Cherokee nation pushes for delegate in Congress
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The Cherokee Nation wants the federal government to honor a promise it made nearly 200 years ago in the 1835 Treaty of New Echota, which promised a Congressional delegate.
The treaty, which was signed by a group of people claiming to represent the Cherokee Nation, cleared the way for the forced removal of the Cherokee People from their ancestral land east of the Mississippi to Oklahoma, known as the Trail of Tears.
In return, the treaty stipulated that the Cherokee "shall be entitled to a delegate in the House of Representatives of the United States whenever Congress shall make provision for the same." In 2019, Chuck Hoskin Jr., the principal chief of the Cherokee Nation, nominated Kimberly Teehee, who served as senior policy adviser for Native American affairs in the Obama administration.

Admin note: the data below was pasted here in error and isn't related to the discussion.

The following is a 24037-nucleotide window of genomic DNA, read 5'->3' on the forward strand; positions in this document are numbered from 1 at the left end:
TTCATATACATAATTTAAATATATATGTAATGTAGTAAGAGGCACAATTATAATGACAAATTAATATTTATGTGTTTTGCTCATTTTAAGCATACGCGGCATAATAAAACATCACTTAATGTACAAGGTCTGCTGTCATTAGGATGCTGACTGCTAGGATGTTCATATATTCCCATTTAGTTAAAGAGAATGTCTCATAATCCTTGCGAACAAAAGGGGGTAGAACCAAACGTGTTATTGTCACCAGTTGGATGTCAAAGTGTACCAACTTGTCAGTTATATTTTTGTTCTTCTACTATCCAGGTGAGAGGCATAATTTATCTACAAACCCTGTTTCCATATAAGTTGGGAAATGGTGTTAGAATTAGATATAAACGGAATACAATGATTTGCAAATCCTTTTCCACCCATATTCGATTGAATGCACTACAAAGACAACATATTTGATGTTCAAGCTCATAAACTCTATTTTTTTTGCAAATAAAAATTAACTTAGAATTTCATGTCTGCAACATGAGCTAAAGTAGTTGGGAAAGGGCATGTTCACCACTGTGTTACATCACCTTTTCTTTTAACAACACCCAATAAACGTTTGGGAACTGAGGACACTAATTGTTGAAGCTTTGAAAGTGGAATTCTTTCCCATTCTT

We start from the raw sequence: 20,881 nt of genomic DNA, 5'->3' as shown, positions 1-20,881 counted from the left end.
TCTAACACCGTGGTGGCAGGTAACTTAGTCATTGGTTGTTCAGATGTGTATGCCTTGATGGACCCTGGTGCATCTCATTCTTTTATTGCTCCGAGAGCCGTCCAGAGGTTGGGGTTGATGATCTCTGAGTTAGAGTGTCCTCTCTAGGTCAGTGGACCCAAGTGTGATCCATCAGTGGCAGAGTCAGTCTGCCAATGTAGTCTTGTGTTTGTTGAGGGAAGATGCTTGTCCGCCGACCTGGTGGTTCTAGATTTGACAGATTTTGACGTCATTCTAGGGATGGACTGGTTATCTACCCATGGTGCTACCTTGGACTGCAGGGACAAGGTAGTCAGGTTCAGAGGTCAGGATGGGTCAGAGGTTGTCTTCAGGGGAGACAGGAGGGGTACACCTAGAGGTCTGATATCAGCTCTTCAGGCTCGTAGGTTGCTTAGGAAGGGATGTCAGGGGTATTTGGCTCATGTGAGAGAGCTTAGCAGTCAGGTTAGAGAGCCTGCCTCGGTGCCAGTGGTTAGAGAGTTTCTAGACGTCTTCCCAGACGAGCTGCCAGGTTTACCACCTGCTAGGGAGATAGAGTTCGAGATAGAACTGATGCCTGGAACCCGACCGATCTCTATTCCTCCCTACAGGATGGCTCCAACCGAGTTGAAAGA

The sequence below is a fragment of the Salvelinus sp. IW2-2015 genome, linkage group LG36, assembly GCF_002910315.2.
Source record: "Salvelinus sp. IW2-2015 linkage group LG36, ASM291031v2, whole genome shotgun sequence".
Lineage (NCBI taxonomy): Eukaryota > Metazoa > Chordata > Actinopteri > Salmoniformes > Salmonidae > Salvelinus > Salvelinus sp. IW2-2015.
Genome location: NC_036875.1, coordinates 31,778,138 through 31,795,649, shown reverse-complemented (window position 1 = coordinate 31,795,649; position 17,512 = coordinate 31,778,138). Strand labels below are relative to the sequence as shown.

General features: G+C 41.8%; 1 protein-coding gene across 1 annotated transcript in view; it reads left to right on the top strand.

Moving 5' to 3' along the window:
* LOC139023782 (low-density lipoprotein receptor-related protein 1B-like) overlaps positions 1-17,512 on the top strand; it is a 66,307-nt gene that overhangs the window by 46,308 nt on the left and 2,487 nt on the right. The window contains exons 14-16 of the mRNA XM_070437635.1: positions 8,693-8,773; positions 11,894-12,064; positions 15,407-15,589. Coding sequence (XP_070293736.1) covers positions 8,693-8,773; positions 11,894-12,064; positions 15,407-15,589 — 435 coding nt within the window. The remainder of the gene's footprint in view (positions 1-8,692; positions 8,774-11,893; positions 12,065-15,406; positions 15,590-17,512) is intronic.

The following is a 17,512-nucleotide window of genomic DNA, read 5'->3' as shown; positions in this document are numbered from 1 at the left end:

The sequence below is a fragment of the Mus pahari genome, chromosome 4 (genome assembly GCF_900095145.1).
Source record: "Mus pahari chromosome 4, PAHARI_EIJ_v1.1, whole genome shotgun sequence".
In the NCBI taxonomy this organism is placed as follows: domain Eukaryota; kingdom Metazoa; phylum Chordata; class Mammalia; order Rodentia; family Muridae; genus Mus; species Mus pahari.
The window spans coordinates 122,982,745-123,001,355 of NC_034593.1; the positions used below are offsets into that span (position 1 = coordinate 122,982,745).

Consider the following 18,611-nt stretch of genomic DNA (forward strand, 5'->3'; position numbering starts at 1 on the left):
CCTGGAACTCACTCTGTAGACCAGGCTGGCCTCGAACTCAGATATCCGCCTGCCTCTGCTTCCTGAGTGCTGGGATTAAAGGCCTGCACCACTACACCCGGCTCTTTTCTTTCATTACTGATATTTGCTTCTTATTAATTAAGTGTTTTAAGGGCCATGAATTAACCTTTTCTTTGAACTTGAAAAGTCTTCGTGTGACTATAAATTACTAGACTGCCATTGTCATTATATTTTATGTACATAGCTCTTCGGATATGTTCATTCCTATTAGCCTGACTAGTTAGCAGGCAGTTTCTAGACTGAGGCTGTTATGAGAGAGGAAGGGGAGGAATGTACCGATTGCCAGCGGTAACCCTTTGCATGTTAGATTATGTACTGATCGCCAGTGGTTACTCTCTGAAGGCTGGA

"The right thing is to keep a promise to the Cherokee Nation," Hoskin said.
Lawmakers have not seated Teehee yet. Complicating matters is a disagreement: another Cherokee tribe, the Eastern Band of Cherokee Indians in North Carolina, said that it should also have a delegate.
"There's no one delegate that can speak to all of the issues that pertain to each of the Cherokee tribes," said Richard Sneed, who leads the Eastern Band of the Cherokee Indians, a separate tribe in North Carolina.
The Eastern Band — along with the third federally recogized Cherokee Tribe — The United Keetoowah Band said each should have their non-voting delegate, but they are open to just one if all three tribes have a voice.
"When the treaty of New Echota was drafted and signed ... it was Cherokee 'nation' lowercased, and there was only one Cherokee people. There is only one Cherokee people. It is only as a direct result of federal imposition, the federal government imposing its will on the Cherokee tribes and all other tribal nations, that we now find ourselves with three unique governments,” said Sneed.
"This was a claim between the United States and the Cherokee Nation. This wasn't a treaty between anyone else," Hoskin said.
"It's complicated," said Julie Reed, an associate professor of history at Penn State University and a member of the Cherokee Nation. "We're going to have to parse out the language of treaties and how Cherokees are referred to in treaties."
Until that happens, it could make seating one delegate, let alone three, a difficult task in Congress.